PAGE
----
Where Tynan deviated from Reich was in making pornography the main platform of his liberation sexology. (To strict Reichians, pornography fostered masturbation, which locked the individual in a self-reinforcing loop of diminishing returns.) Tynan experiences an epiphany at a live show in Hamburg, where he, wife Kathleen and another couple spend a lovely evening watching a young ‘mutually affectionate’ couple copulate on stage. For some obscure dramatic purpose, the female partner is either a Scot or portraying one. No matter. ‘The full rectal presentation, with the dear Scot’s bum outstretched to bursting, as the pink piston of prick slides up and down, is something I shall never forget,’ Tynan rhapsodises. Yes, it’s something for the old scrapbook, along with the memory of another lassie, or perhaps the same one doing double duty, inserting a pair of burning candles into her vagina, where, to the wail of bagpipes, her kilted co-star lights his cigar. ‘I return from the city sexually refreshed and laden with some well-chosen pornography,’ writes Tynan, whose own impresario schemes to bring edifying erotica to classy audiences would exact a toll on his morale and well-being. True, Oh! Calcutta! – its title taken from a Surrealist painting – was a cheesy international success, but the follow-up, Carte Blanche, degenerated into a tug of war as Tynan refused to heed the requests, suggestions and anguished pleas of those who wanted him to cut his own contribution, a playlet called ‘Triangle’, which, they said, didn’t fit the revue format and brought everything to a talky stop. Tynan was adamant, arguing that ‘Triangle’ was vital to the artistic integrity of the show; moreover, it addressed a taboo practice to which he was passionately committed – spanking. How could he part with it? Unswayed, the producer dropped the piece from the show and Tynan sued for breach of contract, but by then Carte Blanche had already opened to reviews Variety might characterise as ‘stinko’. Another quixotic quest was Tynan’s years-long fight to finance and produce a film he would write and direct with ‘an erotic and anally sadistic theme’. Broken promises and capsized distribution deals kept the project in permanent limbo. ‘These delays . . . have frayed my nerves to shrieking,’ he writes. Years of futile phone calls – such a fritter of an intelligent man’s time.
Smacking bottoms wasn’t just a hobby for Tynan: it was a way of life, a cause, and heavy is the hand that holds the whip (or cane, or paddle). Although some commentators still insist on treating his spanking fetish as if it were a kinky diversion, a naughty bit of English-schoolboy vice, he was engaged in far more than recreational play, as his use of the phrase ‘anally sadistic’ indicates. In the diaries, he puts on his A-list of desirable things ‘the propinquity of a female bottom I can quite freely whip’ (his italics). Tynan’s sadism wasn’t just foreplay served with a sting, but systematic brutality against women – concentrated anger. ‘To cane a woman on her bare buttocks, to hurt and humiliate her, was what gave him his greatest sexual satisfaction,’ Dundy writes in Life Itself! In the diaries he describes caning her for having a fling with Kingsley Amis, ‘one stroke for each letter of his name’, then ordering her to confess her punishment to another couple (like a dope, she did).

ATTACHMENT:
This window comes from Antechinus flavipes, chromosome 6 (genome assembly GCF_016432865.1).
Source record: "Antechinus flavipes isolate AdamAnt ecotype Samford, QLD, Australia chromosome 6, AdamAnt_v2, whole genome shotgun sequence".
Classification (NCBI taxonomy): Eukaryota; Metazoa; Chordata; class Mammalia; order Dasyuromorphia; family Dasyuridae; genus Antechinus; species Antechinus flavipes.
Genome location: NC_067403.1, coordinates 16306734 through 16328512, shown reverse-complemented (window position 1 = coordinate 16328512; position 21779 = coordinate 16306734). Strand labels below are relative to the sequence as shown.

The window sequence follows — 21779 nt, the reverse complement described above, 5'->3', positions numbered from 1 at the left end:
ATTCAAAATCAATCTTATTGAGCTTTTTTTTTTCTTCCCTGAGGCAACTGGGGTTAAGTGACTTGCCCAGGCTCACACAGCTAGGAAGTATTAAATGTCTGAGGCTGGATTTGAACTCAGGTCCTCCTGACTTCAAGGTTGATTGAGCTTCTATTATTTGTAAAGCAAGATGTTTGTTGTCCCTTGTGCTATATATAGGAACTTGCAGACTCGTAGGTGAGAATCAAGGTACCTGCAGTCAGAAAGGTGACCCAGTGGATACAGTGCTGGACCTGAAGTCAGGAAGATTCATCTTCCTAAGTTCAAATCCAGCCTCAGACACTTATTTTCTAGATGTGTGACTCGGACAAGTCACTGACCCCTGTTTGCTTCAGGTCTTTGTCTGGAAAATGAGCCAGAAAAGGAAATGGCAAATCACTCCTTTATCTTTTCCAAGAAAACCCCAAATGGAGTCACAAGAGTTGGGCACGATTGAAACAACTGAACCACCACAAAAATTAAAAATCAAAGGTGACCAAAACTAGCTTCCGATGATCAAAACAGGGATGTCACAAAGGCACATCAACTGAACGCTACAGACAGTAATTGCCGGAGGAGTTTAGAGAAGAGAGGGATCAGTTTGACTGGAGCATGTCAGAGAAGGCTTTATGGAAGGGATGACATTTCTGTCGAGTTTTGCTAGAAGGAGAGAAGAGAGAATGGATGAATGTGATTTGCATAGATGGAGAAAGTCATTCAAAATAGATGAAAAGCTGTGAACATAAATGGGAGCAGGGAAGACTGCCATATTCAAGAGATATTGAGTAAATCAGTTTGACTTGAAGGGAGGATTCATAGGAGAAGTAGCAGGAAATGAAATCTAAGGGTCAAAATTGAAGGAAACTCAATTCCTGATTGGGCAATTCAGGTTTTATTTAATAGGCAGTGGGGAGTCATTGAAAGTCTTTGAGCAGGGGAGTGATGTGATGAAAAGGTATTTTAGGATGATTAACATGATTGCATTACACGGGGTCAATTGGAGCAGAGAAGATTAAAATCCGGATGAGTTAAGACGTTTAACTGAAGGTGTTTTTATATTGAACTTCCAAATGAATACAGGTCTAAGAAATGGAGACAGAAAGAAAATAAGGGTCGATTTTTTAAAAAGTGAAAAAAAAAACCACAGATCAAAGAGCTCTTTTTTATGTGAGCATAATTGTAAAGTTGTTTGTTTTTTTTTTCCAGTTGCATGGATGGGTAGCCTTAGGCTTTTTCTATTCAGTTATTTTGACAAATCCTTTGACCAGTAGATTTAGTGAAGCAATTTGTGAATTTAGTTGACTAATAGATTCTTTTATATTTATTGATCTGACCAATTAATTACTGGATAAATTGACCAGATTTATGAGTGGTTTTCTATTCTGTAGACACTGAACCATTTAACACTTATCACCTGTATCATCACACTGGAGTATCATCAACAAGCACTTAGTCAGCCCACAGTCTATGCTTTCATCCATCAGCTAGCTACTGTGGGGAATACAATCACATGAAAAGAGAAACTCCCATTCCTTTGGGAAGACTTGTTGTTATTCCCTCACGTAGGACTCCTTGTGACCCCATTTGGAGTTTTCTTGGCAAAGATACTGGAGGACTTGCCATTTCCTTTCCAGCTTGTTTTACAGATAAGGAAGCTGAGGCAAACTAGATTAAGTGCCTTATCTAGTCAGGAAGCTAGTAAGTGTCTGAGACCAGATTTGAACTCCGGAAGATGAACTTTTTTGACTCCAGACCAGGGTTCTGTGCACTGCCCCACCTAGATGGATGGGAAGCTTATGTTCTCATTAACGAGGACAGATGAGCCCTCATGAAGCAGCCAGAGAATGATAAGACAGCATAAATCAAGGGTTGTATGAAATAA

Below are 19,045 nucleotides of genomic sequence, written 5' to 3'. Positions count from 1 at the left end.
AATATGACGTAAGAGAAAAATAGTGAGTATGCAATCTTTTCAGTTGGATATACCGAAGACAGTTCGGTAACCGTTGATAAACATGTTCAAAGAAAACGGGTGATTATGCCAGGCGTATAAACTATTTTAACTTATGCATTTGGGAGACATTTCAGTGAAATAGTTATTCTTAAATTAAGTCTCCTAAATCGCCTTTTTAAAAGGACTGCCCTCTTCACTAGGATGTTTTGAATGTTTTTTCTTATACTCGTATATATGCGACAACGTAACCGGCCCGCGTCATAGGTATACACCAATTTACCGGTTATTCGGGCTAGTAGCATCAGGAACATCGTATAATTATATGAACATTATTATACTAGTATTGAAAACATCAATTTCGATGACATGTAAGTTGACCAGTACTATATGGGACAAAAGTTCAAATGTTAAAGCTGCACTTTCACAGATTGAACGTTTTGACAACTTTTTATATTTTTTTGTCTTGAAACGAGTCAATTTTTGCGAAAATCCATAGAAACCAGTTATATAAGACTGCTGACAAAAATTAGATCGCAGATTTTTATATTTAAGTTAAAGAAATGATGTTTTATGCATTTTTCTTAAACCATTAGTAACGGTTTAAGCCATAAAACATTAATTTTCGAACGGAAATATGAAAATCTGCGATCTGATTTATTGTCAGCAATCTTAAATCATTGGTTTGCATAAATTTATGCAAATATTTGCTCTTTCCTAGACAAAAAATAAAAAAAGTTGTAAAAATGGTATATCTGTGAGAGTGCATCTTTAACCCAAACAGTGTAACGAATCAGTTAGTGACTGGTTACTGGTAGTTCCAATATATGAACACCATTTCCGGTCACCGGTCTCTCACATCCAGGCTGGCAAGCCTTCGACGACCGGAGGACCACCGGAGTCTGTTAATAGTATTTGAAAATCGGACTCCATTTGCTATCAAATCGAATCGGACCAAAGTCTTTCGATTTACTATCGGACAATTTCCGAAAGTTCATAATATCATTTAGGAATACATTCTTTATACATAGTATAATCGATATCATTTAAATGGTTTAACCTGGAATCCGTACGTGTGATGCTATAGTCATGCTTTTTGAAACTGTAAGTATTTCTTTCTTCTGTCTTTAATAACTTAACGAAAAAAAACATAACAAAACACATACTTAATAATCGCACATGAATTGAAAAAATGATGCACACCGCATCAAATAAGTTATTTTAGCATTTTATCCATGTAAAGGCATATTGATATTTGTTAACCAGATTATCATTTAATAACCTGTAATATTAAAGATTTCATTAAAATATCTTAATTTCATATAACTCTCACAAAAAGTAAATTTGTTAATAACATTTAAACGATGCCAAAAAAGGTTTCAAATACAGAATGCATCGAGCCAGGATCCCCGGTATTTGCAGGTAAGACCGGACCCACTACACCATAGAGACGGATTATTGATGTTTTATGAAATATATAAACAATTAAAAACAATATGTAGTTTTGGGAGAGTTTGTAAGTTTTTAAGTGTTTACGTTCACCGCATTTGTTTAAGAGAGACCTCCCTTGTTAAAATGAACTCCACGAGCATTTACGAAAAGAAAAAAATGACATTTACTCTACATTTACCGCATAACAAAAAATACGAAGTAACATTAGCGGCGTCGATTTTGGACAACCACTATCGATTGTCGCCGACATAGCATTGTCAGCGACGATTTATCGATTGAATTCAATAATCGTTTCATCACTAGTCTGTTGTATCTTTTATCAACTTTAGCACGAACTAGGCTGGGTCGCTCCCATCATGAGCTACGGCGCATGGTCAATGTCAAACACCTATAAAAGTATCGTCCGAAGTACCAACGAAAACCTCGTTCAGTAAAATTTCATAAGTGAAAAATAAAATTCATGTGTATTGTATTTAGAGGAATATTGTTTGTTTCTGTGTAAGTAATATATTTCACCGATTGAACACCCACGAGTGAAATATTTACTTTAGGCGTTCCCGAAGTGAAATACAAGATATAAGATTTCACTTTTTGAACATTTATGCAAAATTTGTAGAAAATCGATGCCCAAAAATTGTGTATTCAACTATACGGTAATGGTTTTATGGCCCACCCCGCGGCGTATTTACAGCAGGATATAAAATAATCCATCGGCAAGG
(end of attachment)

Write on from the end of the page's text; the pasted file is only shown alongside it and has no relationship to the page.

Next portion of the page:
And he didn’t halt at corporal punishment. During one of their apache dances, he laces into Dundy so hard she’s left unconscious on the bathroom floor with a pair of black eyes and a broken nose. Tynan didn’t mind when word got round about the fracas, she says. ‘There was always part of him that gloried in his reputation as a lady-killer, the sinful, depraved Don Juan. The mad, bad, dangerous-to-know sadist.’ I now wonder if part of his ardent embrace of Look Back in Anger – ‘I doubt if I could love anyone who did not wish to see Look Back in Anger,’ he memorably pronounced (an odd bit of emotional blackmail for a critic to pull) – wasn’t rooted in the hostility towards women that seethes through the play. Jimmy Porter may rail against society, boring Sundays and the general peeling-wallpaper crappiness of postwar England, but it’s women who bear the brunt of his hyperarticulate, inchoate tantrums, women who embody and enforce the stultification of life; in particular, his bullied wife and the ‘Mummy’ he loathes with such relish. Certainly, Tynan’s description of Jimmy’s marriage mirrors what we know of Tynan’s to Dundy: ‘two attractive young animals engaged in competitive martyrdom, each with its teeth sunk deep in the other’s neck, and each reluctant to break the clinch for fear of bleeding to death’. Tynan’s competitive martyrdom took the form of his climbing on ledges and threatening to jump whenever she didn’t cave in to his demands. ‘Ken’s ledge-standing, which he used as a tool of persuasion, continued throughout our marriage, both at home and in the hotels where we stayed.’ For a dom, he was quite the drama queen.